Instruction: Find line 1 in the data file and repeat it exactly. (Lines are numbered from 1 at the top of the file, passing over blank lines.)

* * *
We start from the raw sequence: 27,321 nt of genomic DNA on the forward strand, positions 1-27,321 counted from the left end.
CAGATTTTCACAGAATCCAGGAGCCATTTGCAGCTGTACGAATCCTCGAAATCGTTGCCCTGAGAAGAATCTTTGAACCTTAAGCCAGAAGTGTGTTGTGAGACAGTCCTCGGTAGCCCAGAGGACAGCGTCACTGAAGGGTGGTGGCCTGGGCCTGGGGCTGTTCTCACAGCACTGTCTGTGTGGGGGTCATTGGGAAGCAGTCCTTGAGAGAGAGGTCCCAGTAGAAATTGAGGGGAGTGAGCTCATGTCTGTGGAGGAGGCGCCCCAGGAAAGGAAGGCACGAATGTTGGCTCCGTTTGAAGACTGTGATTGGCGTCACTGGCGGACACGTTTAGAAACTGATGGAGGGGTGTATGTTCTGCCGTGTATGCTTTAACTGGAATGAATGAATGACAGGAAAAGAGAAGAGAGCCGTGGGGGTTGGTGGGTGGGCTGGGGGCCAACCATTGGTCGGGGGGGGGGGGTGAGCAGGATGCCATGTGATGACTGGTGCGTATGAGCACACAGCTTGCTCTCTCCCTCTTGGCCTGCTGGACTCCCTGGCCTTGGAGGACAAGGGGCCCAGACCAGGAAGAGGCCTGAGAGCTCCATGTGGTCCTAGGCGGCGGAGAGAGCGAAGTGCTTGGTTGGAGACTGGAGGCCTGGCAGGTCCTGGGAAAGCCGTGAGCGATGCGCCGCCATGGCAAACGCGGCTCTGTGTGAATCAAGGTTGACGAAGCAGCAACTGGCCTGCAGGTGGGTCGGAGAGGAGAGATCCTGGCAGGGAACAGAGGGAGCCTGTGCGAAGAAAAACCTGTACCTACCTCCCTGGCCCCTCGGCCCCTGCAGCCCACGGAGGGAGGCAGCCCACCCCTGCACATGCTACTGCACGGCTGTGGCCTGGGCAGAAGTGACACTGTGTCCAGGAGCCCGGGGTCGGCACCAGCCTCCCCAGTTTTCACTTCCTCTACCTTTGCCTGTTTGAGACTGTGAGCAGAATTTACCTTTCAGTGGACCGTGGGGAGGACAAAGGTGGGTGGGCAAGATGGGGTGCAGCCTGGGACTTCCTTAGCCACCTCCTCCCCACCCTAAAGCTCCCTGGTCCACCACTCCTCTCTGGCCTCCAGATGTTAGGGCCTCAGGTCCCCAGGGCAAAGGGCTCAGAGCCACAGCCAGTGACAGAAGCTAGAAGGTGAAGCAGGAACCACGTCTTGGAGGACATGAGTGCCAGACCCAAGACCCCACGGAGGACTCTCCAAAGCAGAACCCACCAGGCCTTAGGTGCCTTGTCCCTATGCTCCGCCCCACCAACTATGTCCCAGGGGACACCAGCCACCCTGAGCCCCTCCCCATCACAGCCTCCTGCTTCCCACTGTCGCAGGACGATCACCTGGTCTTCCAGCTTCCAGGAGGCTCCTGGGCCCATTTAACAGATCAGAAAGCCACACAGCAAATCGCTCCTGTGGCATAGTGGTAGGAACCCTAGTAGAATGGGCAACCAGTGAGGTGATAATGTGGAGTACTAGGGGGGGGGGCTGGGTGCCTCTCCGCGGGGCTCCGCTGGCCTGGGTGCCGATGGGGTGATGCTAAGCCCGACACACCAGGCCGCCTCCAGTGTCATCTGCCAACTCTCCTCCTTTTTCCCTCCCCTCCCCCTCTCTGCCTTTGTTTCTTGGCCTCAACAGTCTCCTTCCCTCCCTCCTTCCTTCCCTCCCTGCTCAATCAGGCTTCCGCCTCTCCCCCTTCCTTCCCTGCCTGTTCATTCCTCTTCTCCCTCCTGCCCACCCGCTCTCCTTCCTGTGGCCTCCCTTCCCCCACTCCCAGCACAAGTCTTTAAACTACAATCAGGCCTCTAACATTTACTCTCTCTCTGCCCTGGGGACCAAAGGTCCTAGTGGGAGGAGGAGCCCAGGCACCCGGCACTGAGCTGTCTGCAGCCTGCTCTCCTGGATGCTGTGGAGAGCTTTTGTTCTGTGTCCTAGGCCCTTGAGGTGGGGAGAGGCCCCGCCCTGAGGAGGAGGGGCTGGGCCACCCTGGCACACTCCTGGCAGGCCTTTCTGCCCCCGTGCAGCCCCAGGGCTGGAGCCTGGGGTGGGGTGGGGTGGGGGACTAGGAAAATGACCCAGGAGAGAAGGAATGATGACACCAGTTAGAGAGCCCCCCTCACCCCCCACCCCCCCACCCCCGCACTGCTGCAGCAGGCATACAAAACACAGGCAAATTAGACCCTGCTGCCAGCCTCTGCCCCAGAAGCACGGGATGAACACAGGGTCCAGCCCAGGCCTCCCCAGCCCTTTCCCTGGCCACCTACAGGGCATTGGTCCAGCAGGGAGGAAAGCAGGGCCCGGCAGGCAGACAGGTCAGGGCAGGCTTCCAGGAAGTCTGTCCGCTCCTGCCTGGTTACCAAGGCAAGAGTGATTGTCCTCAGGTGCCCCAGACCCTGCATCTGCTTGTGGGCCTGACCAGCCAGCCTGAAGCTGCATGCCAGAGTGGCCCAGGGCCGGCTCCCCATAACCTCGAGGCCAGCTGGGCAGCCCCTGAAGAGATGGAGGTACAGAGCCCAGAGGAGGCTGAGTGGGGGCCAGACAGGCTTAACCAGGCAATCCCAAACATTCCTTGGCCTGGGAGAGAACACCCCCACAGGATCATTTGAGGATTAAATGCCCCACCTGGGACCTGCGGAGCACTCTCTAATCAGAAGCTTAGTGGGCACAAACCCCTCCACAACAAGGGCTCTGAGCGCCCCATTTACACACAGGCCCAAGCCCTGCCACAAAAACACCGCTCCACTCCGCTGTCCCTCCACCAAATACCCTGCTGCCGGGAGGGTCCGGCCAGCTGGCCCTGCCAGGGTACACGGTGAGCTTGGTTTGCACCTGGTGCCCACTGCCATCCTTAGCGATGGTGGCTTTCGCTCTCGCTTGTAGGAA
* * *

We start from the raw sequence: 27,321 nt of genomic DNA on the forward strand, positions 1-27,321 counted from the left end.